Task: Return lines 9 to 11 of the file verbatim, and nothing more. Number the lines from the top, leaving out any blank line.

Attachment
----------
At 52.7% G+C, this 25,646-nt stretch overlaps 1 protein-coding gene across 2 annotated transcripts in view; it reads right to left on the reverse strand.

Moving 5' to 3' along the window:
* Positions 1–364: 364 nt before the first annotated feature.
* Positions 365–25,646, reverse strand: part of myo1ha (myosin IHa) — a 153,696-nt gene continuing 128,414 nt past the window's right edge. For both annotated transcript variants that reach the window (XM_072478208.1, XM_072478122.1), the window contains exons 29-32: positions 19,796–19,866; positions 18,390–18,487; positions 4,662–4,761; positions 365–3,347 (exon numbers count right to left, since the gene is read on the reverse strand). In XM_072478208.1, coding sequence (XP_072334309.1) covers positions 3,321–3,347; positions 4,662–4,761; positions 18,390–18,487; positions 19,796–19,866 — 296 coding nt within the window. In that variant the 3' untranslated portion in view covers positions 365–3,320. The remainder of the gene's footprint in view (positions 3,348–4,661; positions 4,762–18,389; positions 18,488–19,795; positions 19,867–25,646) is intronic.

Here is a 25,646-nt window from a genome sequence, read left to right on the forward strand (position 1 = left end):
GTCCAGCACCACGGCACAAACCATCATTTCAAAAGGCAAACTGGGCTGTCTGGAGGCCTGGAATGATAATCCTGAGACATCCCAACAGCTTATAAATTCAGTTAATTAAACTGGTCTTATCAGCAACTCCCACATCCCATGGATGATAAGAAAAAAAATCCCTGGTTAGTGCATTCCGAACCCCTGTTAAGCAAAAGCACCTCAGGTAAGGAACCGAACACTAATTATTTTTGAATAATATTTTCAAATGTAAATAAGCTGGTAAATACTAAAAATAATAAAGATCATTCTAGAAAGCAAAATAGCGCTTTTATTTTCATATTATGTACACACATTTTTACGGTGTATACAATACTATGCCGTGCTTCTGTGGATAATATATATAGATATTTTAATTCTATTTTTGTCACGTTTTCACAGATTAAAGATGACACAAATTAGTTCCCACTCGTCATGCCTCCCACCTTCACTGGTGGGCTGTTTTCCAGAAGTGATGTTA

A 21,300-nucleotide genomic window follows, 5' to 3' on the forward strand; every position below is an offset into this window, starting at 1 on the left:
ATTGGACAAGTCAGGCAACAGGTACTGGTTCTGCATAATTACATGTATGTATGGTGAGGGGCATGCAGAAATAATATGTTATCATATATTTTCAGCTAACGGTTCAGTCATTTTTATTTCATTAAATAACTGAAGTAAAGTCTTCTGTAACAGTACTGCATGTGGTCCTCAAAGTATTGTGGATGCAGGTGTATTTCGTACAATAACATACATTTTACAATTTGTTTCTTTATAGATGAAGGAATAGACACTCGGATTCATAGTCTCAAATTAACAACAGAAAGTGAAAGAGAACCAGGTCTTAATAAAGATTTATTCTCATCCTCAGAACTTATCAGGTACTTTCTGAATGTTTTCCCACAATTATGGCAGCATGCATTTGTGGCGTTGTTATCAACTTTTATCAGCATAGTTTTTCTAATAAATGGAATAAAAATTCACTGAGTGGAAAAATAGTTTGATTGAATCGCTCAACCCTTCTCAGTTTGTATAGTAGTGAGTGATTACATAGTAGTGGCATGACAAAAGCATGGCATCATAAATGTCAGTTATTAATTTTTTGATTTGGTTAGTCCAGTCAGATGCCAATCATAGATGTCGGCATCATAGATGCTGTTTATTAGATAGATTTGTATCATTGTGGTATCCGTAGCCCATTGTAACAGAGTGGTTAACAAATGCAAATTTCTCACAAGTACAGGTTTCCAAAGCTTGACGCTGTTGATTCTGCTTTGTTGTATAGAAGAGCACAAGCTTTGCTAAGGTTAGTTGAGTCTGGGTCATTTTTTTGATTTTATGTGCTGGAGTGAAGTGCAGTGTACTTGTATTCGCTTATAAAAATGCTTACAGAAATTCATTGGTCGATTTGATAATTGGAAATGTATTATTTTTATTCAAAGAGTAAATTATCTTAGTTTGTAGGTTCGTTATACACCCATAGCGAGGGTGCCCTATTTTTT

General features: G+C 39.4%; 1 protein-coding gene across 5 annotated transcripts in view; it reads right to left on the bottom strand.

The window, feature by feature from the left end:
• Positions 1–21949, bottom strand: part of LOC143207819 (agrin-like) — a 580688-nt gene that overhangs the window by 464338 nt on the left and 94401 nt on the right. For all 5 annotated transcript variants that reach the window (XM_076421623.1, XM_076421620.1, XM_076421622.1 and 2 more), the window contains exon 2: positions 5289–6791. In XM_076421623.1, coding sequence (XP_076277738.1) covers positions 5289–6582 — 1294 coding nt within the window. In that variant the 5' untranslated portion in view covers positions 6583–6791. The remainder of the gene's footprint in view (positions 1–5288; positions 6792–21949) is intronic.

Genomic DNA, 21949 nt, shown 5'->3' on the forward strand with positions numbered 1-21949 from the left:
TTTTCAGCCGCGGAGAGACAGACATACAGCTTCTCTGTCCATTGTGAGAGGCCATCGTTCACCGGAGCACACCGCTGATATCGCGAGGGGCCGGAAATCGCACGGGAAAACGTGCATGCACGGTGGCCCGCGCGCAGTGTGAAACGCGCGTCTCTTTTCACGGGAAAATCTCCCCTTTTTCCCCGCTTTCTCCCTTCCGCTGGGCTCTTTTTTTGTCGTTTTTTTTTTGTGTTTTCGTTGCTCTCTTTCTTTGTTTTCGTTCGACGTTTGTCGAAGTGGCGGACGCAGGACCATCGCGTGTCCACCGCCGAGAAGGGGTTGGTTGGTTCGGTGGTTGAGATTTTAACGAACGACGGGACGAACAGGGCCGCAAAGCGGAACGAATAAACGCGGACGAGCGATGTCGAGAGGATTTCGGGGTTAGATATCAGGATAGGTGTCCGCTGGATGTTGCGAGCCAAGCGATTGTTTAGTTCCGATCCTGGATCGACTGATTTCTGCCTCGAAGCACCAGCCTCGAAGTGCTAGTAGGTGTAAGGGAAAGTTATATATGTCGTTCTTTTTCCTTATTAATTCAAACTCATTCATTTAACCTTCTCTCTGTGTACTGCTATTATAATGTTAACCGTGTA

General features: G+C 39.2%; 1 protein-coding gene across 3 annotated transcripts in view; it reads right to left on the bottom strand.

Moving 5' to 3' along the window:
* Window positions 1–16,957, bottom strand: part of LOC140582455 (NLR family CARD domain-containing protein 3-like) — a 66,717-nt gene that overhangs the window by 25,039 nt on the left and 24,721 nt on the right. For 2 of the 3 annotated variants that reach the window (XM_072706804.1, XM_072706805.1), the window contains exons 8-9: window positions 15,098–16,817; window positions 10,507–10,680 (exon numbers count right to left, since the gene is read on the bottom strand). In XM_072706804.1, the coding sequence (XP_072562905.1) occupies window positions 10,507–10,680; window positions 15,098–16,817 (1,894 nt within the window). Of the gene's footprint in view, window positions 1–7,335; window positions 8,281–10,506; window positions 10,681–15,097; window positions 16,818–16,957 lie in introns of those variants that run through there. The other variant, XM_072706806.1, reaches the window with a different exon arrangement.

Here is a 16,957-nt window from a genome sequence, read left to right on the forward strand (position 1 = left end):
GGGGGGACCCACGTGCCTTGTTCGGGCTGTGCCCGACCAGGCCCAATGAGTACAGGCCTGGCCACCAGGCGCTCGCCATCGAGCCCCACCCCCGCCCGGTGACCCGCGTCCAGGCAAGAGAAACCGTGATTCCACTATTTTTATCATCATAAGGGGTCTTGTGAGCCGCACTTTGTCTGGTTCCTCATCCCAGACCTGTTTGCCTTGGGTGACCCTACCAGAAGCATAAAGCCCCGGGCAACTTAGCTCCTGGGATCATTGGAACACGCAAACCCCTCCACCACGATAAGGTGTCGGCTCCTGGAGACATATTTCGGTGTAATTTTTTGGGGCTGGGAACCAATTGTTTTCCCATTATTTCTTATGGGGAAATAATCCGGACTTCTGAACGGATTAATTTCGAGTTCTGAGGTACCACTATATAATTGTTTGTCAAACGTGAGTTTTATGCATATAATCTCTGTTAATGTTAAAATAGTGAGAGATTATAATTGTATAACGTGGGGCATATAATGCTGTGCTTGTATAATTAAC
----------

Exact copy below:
General features: G+C 39.4%; 1 protein-coding gene across 5 annotated transcripts in view; it reads right to left on the bottom strand.

The window, feature by feature from the left end:
• Positions 1–21949, bottom strand: part of LOC143207819 (agrin-like) — a 580688-nt gene that overhangs the window by 464338 nt on the left and 94401 nt on the right. For all 5 annotated transcript variants that reach the window (XM_076421623.1, XM_076421620.1, XM_076421622.1 and 2 more), the window contains exon 2: positions 5289–6791. In XM_076421623.1, coding sequence (XP_076277738.1) covers positions 5289–6582 — 1294 coding nt within the window. In that variant the 5' untranslated portion in view covers positions 6583–6791. The remainder of the gene's footprint in view (positions 1–5288; positions 6792–21949) is intronic.